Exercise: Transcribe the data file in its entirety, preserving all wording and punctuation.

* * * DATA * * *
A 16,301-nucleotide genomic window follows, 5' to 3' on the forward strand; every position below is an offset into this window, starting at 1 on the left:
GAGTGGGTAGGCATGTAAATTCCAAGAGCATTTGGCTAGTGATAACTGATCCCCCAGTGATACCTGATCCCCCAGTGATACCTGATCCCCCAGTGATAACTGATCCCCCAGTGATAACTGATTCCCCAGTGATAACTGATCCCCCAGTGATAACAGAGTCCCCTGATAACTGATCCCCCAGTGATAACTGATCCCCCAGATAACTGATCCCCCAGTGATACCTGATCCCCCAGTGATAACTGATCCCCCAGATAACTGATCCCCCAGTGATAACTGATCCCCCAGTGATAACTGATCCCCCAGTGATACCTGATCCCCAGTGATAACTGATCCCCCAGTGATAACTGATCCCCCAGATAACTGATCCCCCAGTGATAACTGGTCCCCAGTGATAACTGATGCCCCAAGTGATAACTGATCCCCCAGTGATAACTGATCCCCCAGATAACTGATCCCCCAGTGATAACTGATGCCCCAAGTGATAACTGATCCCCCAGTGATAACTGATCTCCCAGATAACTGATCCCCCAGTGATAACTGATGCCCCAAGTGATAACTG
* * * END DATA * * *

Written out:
A 16,301-nucleotide genomic window follows, 5' to 3' on the forward strand; every position below is an offset into this window, starting at 1 on the left:
GAGTGGGTAGGCATGTAAATTCCAAGAGCATTTGGCTAGTGATAACTGATCCCCCAGTGATACCTGATCCCCCAGTGATACCTGATCCCCCAGTGATAACTGATCCCCCAGTGATAACTGATTCCCCAGTGATAACTGATCCCCCAGTGATAACAGAGTCCCCTGATAACTGATCCCCCAGTGATAACTGATCCCCCAGATAACTGATCCCCCAGTGATACCTGATCCCCCAGTGATAACTGATCCCCCAGATAACTGATCCCCCAGTGATAACTGATCCCCCAGTGATAACTGATCCCCCAGTGATACCTGATCCCCAGTGATAACTGATCCCCCAGTGATAACTGATCCCCCAGATAACTGATCCCCCAGTGATAACTGGTCCCCAGTGATAACTGATGCCCCAAGTGATAACTGATCCCCCAGTGATAACTGATCCCCCAGATAACTGATCCCCCAGTGATAACTGATGCCCCAAGTGATAACTGATCCCCCAGTGATAACTGATCTCCCAGATAACTGATCCCCCAGTGATAACTGATGCCCCAAGTGATAACTG